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Celebrate Solutions: Driven to Deliver Maternal Care to Bolivia’s Hardest-to-Reach Women

By: Rati Bishnoi, Special Projects Intern
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Nearly a decade after being launched, a program that sends mobile health units down some of Bolivia’s most remote roads is continuing to deliver much-needed basic reproductive and maternal health care to thousands of indigenous girls and women. Because most indigenous girls and women are unable to travel to cities to receive the reproductive care they need, the International Planned Parenthood Federation—Western Hemisphere and Bolivia-based Center for Investigative and Educational Services’ (CIES) Sexual and Reproductive Health Clinic use these mobile health units to bring maternal health care to women who are the hardest to reach.

Although Bolivia has one of the highest maternal mortality rates in Latin America—with 180 deaths for every 100,000 births—the number of women who die because of pregnancy related complications in rural areas is far worse. According to some estimates, the maternal mortality rate for rural Bolivia is more than 600 deaths for every 100,000 births. While Bolivia has made progress in reducing its maternal mortality rate since adopting the Millennium Development Goals in 2000, the overall and rural mortality rates remain shockingly high.

But it’s not just the geographical differences that contribute to Bolivia’s high maternal mortality in rural areas. It’s also long-standing discrimination against indigenous peoples, who account for 71 percent of the nation’s population. Most hospitals with perinatal care units are located in cities and far from the reach of rural women. Many indigenous women also face challenges to receiving proper medical care because of language differences and poor education and literacy.  

In an effort to bring services to those women who can’t or won’t visit hospitals, a small team of doctors, registered nurses, drivers, and educators reach more than 100,000 Bolivians, many of who are young women and girls in need of maternal and reproductive health care. Reaching these patients means driving across rocky and unpaved roads, mountainous cliffs, and flooded valleys for 36 weeks per year—all while carrying critical medical supplies and equipment, such as a stretcher, oxygen tank, intravenous kits, pocket-sized ultrasound machines, and medications.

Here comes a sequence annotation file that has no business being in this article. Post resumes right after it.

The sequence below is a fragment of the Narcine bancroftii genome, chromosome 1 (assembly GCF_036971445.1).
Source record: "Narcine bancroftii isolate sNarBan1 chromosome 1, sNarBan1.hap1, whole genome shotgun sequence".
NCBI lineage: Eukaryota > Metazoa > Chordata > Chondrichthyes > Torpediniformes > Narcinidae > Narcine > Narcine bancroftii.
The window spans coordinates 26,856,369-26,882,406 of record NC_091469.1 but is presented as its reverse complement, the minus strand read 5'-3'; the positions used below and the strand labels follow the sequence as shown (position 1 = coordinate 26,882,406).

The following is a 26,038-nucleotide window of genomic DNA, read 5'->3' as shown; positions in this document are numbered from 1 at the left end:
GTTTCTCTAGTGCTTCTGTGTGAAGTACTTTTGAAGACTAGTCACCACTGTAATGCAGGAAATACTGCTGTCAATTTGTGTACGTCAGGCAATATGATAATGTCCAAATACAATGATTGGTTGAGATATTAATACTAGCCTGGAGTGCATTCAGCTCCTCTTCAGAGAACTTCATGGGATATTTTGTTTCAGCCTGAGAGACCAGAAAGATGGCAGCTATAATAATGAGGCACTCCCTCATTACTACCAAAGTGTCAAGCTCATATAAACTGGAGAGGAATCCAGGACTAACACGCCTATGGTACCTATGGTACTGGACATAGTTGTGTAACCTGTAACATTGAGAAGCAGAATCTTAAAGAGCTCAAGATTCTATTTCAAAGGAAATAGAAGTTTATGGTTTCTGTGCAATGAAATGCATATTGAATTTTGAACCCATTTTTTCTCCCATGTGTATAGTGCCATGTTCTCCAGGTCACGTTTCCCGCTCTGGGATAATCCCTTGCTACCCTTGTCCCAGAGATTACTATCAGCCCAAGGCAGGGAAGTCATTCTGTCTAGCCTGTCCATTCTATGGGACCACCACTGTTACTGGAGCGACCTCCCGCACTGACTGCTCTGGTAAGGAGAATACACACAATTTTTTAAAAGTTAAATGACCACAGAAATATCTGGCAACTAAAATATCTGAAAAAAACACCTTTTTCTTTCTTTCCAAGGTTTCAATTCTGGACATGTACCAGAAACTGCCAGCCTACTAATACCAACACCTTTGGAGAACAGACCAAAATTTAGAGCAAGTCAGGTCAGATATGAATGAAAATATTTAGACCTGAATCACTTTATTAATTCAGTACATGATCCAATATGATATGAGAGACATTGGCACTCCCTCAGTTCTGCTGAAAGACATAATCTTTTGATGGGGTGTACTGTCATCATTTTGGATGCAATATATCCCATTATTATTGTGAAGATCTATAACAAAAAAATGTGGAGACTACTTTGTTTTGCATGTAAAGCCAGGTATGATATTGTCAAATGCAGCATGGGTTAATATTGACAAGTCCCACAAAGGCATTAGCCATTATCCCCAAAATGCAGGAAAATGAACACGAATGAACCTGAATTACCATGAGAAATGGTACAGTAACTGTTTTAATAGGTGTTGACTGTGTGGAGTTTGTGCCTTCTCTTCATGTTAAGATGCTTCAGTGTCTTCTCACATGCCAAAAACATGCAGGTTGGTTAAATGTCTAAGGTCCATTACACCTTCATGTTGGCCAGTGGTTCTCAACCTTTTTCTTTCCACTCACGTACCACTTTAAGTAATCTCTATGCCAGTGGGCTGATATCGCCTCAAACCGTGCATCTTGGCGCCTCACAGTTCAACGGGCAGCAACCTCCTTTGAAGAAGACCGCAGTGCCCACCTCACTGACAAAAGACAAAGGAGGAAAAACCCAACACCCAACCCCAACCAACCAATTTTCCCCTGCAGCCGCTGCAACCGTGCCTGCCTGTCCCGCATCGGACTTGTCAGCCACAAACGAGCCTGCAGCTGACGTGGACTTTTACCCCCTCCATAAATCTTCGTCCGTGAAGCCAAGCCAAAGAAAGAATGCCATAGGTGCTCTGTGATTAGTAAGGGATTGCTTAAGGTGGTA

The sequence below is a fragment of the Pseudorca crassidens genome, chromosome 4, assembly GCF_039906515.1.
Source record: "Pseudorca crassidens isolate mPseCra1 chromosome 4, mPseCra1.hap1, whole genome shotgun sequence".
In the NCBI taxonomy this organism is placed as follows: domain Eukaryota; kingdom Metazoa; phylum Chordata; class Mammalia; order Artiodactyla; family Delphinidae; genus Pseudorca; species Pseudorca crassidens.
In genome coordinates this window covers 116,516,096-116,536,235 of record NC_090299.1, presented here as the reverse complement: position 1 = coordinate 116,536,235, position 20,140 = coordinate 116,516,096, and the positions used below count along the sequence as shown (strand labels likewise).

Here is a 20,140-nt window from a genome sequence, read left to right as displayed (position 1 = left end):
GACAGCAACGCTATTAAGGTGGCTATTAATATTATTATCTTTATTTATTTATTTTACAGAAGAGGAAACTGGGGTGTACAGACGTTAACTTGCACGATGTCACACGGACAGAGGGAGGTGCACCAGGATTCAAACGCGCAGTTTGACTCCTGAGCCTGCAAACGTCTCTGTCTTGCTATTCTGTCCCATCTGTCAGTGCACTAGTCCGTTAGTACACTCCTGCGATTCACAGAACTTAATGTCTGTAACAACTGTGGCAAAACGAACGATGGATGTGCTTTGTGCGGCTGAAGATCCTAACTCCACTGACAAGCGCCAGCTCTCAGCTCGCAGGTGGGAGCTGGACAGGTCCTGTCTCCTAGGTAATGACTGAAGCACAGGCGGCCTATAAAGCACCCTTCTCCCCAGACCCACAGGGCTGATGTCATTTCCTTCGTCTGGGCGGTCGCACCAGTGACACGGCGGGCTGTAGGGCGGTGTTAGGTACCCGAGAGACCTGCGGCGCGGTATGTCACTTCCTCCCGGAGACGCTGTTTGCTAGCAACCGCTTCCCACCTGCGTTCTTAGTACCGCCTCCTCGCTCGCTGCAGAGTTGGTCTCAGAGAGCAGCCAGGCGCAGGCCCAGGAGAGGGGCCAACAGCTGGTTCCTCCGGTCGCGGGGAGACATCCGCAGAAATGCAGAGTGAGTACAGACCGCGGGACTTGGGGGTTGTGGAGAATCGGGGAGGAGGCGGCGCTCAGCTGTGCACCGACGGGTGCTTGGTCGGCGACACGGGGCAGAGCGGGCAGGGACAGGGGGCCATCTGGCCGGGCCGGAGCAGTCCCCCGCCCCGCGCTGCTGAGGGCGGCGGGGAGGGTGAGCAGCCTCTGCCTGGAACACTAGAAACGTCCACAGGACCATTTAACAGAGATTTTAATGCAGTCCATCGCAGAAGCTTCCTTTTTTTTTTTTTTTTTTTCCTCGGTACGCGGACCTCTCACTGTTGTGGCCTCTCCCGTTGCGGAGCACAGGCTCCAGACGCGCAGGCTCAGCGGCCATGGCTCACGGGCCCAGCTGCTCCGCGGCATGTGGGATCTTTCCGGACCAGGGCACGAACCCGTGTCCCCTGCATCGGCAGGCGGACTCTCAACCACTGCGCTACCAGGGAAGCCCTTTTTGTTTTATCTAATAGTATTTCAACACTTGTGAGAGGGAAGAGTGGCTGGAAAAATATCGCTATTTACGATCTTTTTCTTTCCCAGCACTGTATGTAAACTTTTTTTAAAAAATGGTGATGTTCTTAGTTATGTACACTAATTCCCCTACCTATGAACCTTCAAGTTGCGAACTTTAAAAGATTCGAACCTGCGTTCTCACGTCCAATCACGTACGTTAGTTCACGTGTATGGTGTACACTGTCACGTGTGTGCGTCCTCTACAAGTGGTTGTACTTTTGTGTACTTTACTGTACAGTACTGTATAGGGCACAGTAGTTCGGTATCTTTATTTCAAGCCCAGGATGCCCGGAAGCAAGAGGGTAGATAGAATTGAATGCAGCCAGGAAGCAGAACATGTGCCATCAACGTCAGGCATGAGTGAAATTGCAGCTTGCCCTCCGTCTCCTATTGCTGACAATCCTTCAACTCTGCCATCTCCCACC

Although many people initially visited the mobile health units to receive general medical care, across the years more women have started seeking sexual and reproductive health care. Most of the services the units provide are Pap smears, pelvic examinations, treatment of sexually transmitted infections, contraceptive services, and prenatal screenings. Recognizing that the mobile health units cannot address all medical needs, CIES works closely with the Ministry of Health to refer high-risk cases, such as pregnancy related complications, to public medical health centers. 

In addition to the proximity, indigenous women and girls continue to seek care at the mobile health units because they face fewer cultural barriers than conventional medical clinics. Every staff member speaks the Guarani language—the most commonly spoken language in Bolivia’s rural region. CIES educators also ensure they deliver educational talks promoting health behaviors reflect the socio-cultural needs of both indigenous women and men. These talks cover basic reproductive health, basic anatomical information, contraceptive methods, sexually transmitted diseases, including HIV/AIDS, women’s rights, and violence against women.

Getting frequent care and becoming better educated about reproductive health is having an impact. According to one local health promoter, the regular arrival of mobile health units is leading to greater use of family planning methods and families choosing to have fewer children.

Photo via http://www.flickr.com/photos/interplast/3567697432/

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